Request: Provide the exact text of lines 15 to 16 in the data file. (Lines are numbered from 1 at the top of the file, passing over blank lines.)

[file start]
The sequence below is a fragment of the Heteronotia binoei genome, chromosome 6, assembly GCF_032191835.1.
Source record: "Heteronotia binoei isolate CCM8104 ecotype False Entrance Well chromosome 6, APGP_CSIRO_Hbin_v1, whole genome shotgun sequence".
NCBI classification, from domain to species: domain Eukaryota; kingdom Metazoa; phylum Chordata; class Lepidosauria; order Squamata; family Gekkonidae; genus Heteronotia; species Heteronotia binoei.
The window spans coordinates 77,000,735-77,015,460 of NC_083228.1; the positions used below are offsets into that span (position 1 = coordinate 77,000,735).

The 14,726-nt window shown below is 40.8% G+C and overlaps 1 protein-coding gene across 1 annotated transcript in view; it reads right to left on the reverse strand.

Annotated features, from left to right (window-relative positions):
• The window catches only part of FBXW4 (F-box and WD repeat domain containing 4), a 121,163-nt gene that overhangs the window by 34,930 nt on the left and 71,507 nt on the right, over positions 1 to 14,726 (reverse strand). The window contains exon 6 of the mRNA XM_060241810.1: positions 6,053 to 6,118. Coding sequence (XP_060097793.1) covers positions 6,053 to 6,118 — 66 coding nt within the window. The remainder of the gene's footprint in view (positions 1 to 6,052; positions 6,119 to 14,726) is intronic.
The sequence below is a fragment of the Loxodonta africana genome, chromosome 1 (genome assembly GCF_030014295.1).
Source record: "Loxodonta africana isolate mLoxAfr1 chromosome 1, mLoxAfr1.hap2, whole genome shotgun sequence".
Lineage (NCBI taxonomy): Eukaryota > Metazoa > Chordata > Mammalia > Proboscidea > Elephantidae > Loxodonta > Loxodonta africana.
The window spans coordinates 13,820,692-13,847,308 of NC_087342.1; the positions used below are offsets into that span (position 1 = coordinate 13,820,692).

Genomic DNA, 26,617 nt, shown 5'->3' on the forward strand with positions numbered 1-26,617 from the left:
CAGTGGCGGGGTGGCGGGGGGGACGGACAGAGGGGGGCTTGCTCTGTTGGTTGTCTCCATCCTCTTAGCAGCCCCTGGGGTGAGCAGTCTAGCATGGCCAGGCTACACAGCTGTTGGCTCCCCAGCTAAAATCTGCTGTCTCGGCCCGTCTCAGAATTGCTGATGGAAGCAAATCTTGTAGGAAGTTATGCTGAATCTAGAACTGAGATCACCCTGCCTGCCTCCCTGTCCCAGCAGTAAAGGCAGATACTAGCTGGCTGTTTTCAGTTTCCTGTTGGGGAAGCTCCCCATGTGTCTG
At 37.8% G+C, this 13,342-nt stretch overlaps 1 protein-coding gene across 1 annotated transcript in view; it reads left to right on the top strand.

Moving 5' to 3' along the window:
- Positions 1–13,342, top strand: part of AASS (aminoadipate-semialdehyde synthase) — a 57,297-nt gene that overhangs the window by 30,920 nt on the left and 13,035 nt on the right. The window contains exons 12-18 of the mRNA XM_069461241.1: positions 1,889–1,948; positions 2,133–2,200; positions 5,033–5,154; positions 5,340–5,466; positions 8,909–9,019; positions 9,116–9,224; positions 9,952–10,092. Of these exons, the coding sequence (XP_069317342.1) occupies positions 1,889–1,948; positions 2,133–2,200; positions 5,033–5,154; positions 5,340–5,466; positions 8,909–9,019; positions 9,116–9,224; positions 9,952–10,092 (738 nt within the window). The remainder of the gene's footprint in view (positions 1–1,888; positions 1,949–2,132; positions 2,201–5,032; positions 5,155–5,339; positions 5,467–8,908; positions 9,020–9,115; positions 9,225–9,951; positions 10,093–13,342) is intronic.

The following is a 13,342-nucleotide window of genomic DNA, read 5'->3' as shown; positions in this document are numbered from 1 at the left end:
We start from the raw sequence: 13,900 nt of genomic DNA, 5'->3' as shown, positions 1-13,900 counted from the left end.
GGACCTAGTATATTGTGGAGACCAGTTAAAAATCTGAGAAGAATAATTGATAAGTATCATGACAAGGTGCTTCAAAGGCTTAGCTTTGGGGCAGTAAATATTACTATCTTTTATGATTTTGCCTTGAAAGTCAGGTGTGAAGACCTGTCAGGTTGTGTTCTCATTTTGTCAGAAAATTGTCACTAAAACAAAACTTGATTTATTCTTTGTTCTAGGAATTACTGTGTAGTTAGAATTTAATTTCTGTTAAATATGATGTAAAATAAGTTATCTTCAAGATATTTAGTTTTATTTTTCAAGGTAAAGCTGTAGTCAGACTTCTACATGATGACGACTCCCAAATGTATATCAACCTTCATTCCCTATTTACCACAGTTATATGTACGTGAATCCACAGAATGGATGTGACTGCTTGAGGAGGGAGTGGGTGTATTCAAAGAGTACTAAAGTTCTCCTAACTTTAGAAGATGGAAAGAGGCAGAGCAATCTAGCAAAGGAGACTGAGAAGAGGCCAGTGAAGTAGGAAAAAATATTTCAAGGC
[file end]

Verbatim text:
Moving 5' to 3' along the window:
- Positions 1–13,342, top strand: part of AASS (aminoadipate-semialdehyde synthase) — a 57,297-nt gene that overhangs the window by 30,920 nt on the left and 13,035 nt on the right. The window contains exons 12-18 of the mRNA XM_069461241.1: positions 1,889–1,948; positions 2,133–2,200; positions 5,033–5,154; positions 5,340–5,466; positions 8,909–9,019; positions 9,116–9,224; positions 9,952–10,092. Of these exons, the coding sequence (XP_069317342.1) occupies positions 1,889–1,948; positions 2,133–2,200; positions 5,033–5,154; positions 5,340–5,466; positions 8,909–9,019; positions 9,116–9,224; positions 9,952–10,092 (738 nt within the window). The remainder of the gene's footprint in view (positions 1–1,888; positions 1,949–2,132; positions 2,201–5,032; positions 5,155–5,339; positions 5,467–8,908; positions 9,020–9,115; positions 9,225–9,951; positions 10,093–13,342) is intronic.